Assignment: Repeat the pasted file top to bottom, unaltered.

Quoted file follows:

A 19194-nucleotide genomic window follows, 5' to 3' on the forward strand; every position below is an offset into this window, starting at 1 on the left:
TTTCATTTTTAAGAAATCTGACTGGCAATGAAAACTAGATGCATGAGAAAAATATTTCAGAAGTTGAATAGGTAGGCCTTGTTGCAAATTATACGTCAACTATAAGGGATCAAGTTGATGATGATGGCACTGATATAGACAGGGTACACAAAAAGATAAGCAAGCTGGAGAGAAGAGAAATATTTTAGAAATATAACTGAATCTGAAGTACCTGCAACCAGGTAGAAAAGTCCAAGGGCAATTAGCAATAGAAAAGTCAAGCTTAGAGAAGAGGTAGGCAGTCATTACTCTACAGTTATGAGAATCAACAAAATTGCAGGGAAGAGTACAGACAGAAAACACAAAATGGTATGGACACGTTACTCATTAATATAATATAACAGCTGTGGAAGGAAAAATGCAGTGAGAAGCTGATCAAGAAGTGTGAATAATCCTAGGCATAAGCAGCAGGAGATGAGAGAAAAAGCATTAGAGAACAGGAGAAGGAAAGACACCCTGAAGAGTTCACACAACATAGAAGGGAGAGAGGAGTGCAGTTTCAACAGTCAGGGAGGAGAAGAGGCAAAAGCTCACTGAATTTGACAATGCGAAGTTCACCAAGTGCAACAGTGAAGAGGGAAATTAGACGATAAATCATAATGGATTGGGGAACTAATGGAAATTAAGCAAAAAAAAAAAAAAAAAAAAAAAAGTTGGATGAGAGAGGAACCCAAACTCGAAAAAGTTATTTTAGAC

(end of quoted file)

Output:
A 19194-nucleotide genomic window follows, 5' to 3' on the forward strand; every position below is an offset into this window, starting at 1 on the left:
TTTCATTTTTAAGAAATCTGACTGGCAATGAAAACTAGATGCATGAGAAAAATATTTCAGAAGTTGAATAGGTAGGCCTTGTTGCAAATTATACGTCAACTATAAGGGATCAAGTTGATGATGATGGCACTGATATAGACAGGGTACACAAAAAGATAAGCAAGCTGGAGAGAAGAGAAATATTTTAGAAATATAACTGAATCTGAAGTACCTGCAACCAGGTAGAAAAGTCCAAGGGCAATTAGCAATAGAAAAGTCAAGCTTAGAGAAGAGGTAGGCAGTCATTACTCTACAGTTATGAGAATCAACAAAATTGCAGGGAAGAGTACAGACAGAAAACACAAAATGGTATGGACACGTTACTCATTAATATAATATAACAGCTGTGGAAGGAAAAATGCAGTGAGAAGCTGATCAAGAAGTGTGAATAATCCTAGGCATAAGCAGCAGGAGATGAGAGAAAAAGCATTAGAGAACAGGAGAAGGAAAGACACCCTGAAGAGTTCACACAACATAGAAGGGAGAGAGGAGTGCAGTTTCAACAGTCAGGGAGGAGAAGAGGCAAAAGCTCACTGAATTTGACAATGCGAAGTTCACCAAGTGCAACAGTGAAGAGGGAAATTAGACGATAAATCATAATGGATTGGGGAACTAATGGAAATTAAGCAAAAAAAAAAAAAAAAAAAAAAAAGTTGGATGAGAGAGGAACCCAAACTCGAAAAAGTTATTTTAGAC